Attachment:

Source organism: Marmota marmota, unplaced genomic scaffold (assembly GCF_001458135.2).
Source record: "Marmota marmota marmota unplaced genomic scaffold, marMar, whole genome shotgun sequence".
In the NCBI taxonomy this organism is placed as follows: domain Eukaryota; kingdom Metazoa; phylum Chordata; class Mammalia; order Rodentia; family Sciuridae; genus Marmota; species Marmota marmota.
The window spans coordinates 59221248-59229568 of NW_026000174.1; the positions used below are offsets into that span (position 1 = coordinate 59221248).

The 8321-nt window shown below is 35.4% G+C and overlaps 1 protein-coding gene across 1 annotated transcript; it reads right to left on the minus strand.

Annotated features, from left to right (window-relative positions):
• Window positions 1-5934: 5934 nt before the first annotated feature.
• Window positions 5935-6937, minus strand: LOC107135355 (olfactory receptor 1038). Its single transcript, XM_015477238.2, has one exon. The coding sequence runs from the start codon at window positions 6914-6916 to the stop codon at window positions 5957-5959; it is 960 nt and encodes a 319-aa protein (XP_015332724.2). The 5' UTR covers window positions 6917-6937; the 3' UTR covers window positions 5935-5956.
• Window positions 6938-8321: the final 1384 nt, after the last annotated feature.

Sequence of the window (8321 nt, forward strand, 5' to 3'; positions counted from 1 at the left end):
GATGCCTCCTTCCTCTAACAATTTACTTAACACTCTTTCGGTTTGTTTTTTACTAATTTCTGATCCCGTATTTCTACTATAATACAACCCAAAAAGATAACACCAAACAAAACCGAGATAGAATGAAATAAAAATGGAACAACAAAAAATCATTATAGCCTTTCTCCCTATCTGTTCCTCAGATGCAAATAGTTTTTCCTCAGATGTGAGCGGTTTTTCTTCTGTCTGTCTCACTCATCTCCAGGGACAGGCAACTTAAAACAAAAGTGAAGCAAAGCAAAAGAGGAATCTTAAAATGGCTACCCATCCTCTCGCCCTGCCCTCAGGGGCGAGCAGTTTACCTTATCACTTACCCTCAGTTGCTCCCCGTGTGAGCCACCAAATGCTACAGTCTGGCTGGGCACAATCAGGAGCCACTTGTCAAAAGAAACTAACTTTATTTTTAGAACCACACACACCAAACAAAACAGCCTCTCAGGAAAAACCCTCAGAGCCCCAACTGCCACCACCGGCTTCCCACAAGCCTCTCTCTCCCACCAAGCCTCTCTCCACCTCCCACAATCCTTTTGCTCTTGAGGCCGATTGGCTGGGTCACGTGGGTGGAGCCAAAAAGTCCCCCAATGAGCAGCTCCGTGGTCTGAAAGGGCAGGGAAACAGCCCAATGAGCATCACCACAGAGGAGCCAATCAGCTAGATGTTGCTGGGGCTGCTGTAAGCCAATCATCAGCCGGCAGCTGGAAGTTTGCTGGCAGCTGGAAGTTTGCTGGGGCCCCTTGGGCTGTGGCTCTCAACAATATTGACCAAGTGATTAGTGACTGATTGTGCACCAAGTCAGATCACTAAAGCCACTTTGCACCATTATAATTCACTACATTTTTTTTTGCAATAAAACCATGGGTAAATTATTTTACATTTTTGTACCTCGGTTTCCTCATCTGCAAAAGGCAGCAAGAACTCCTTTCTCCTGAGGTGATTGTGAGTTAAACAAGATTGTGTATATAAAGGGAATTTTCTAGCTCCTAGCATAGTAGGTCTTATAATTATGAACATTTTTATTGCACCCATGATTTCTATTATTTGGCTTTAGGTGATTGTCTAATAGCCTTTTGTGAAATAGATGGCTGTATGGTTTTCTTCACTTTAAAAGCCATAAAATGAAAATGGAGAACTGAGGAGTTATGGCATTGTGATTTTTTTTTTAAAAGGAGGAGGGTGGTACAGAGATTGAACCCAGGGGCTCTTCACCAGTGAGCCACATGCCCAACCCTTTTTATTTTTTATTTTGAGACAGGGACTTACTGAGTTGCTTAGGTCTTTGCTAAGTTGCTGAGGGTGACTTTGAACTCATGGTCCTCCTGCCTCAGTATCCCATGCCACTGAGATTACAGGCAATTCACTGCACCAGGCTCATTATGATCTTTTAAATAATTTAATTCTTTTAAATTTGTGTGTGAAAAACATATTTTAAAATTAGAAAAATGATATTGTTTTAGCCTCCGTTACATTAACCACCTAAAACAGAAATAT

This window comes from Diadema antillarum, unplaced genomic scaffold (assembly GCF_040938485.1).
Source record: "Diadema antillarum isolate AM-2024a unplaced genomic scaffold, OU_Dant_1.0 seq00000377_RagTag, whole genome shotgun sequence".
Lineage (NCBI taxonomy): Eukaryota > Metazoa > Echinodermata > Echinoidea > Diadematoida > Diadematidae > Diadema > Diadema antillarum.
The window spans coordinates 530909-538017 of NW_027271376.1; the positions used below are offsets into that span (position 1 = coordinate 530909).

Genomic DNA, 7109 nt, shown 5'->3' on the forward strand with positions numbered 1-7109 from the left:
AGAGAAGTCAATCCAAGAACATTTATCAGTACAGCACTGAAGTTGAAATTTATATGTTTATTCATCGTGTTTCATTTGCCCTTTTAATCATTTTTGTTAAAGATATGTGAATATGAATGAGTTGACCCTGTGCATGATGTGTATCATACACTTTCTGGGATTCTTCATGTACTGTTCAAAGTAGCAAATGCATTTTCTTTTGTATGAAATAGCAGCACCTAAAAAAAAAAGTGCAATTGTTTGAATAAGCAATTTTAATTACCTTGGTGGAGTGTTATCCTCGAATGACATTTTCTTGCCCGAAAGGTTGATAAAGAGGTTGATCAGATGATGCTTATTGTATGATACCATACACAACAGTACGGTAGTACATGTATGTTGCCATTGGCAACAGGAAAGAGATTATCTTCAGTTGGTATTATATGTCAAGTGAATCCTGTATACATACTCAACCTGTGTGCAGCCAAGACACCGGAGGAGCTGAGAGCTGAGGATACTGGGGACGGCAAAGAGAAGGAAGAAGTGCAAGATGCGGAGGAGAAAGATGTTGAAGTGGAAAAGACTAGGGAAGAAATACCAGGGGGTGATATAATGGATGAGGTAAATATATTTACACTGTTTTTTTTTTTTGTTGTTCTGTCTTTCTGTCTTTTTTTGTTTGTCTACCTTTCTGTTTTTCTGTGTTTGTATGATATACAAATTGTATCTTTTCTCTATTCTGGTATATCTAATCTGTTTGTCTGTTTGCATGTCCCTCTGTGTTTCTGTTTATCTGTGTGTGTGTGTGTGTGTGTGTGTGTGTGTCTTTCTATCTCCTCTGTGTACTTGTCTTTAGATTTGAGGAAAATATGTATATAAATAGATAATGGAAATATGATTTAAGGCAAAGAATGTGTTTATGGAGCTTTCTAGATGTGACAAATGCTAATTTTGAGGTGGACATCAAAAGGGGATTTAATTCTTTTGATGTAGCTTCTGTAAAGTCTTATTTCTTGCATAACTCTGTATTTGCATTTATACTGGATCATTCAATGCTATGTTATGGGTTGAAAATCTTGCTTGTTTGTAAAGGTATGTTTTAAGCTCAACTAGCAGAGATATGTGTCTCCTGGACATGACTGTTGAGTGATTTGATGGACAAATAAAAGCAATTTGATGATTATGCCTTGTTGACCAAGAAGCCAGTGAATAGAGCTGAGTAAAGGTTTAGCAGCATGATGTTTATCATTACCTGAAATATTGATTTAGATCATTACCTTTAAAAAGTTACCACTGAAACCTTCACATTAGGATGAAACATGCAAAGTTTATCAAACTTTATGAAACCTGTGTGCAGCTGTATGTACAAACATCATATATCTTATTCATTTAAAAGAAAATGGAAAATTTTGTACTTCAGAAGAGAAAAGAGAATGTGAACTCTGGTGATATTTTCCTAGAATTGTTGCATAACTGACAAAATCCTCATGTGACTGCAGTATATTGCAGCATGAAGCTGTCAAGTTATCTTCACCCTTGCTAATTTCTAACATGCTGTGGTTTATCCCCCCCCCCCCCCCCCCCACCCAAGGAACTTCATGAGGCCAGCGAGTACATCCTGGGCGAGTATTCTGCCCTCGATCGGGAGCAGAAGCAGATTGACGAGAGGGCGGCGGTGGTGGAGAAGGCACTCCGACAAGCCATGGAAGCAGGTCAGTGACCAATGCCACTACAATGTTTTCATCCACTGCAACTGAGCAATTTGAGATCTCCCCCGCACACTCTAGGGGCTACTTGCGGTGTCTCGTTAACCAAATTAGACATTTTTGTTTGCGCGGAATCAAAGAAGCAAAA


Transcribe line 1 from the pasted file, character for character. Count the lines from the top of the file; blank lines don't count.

Source organism: Marmota marmota, unplaced genomic scaffold (assembly GCF_001458135.2).